April 24, 2020 / News / Video

More Than a Feeling – Lyman High School Yearbook Creates Emotional Yearbook Tribute Video

Written by Jenica Hallman, CJE

We’re all finding our new normal right now. There’s no playbook for how the yearbook should respond to a global pandemic that cancels schools for weeks or even months. This is a time that requires us to make our own playbook, and that’s just what the Lyman High School yearbook staff has done.

Like almost all schools, Lyman is not currently meeting in their building in Longwood, Florida, instead turning to virtual learning. What’s good for public health has been difficult for yearbook marketing that traditionally relied on in-school sales and marketing strategies. Adviser Danielle Pomeranz saw the impact the stay-at-home orders were having on her yearbook staff and the entire student body. That’s when she came up with the idea to create this promotional yearbook video they could share online.

“I haven’t ever created anything like this before,” Pomeranz said. “But, of course, we are in a time where we’re all using phrases like ‘never before’ and that is certainly true for the yearbook world. I wanted to create this video to give something back to our school community, which is really what yearbook is all about anyway.”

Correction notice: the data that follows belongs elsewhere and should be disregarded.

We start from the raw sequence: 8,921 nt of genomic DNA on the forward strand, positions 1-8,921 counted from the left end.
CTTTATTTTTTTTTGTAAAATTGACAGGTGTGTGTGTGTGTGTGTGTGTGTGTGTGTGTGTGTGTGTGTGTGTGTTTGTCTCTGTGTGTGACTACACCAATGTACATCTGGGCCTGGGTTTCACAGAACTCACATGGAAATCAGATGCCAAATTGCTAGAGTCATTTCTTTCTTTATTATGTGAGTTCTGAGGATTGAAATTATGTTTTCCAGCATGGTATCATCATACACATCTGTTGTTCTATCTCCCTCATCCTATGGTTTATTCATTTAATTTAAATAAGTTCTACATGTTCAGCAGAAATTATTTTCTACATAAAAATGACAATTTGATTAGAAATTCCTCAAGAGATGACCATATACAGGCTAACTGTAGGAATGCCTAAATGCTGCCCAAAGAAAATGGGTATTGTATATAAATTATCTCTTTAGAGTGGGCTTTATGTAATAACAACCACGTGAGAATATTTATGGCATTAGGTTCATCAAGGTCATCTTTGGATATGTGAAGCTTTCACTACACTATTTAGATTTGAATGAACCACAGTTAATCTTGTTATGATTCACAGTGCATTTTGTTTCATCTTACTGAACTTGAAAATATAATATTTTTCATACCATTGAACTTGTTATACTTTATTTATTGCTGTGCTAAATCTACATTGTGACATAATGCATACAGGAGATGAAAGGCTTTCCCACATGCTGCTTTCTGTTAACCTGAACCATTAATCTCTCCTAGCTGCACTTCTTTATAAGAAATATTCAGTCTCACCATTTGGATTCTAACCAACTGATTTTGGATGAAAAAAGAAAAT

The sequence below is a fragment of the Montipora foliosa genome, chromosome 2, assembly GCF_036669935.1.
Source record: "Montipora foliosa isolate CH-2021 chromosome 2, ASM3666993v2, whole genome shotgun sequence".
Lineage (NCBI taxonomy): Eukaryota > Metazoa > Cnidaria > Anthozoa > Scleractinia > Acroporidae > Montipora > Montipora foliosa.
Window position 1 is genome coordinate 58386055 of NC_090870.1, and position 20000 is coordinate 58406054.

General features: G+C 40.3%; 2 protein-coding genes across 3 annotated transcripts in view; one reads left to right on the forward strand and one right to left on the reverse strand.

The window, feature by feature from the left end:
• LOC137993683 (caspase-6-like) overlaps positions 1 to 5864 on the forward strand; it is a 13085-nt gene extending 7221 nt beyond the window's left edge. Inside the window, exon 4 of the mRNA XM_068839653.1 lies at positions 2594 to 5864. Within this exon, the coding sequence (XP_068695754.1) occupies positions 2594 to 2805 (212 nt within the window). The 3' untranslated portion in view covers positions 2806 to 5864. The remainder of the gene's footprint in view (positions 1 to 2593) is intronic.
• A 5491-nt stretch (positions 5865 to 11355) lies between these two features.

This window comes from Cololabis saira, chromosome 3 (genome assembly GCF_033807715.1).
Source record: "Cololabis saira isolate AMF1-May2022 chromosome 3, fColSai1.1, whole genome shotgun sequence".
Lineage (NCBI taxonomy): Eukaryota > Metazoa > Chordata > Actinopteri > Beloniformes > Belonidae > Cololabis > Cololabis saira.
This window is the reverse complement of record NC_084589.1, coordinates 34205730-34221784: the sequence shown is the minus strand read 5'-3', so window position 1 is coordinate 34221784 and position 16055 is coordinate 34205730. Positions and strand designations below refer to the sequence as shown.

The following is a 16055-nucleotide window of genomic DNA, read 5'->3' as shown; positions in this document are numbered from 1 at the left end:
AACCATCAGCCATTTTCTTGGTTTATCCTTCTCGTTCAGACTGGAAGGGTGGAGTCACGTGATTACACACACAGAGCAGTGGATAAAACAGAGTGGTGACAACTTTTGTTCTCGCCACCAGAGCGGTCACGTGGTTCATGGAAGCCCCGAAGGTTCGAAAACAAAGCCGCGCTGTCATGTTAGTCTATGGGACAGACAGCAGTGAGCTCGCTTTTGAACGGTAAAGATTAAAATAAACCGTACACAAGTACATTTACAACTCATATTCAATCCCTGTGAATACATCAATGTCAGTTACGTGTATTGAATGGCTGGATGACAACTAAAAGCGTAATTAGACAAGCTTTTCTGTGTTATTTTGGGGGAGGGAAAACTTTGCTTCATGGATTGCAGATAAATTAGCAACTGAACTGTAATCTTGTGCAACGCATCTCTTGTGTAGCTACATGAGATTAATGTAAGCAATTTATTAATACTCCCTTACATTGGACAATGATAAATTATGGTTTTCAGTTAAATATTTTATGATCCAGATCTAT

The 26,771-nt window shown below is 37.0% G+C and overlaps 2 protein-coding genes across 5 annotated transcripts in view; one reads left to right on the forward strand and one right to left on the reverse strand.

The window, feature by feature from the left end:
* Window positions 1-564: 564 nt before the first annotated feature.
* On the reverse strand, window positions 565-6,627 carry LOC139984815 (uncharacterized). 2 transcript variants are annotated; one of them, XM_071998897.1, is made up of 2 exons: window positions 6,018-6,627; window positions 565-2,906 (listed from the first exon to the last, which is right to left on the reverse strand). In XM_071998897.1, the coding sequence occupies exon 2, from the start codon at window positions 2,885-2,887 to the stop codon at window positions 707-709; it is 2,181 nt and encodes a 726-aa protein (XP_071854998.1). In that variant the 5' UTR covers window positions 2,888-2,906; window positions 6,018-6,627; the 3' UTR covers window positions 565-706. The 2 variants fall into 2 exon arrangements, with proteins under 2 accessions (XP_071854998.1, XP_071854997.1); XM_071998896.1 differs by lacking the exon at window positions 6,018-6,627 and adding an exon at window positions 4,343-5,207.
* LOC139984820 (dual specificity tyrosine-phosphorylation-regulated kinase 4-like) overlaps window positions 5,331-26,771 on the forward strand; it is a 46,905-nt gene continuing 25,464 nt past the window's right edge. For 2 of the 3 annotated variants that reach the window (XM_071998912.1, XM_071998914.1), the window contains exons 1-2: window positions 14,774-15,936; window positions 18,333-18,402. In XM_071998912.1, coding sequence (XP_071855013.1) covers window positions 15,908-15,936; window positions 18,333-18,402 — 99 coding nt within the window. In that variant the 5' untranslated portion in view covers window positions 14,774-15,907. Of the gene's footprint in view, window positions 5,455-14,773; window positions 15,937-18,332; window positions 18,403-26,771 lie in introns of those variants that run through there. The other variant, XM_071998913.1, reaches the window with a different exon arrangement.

She enlisted the help of her writing editor and got to work, but insists that her staff members who provided the yearbook content deserve credit.

“The majority of the work was really done throughout the school year by our whole staff — deciding on a theme, writing meaningful copy and creating great spreads to highlight,” Pomeranz said. “That was the hard part. After I got the powerful narration from my writing editor, Victoria Alvarenga, I was on a mission to create the video. To put it together only took two days, but it was definitely a full two days!”

While Pomeranz was crafting the video with Alvarenga, the rest of the staff remained in the dark.

“The video came as a surprise to the rest of our staff,” editor-in-chief Andrea Woehr said. “Tori and Mrs. Pomeranz were the ones who thought of it, took initiative in creating it and then shared it with the rest of us. As we were wrapping up the book, we held numerous Zoom calls (due to COVID-19 and having to work from home), and I remember Mrs. P. saying she was working on a secret project and that she would soon send it to us all.”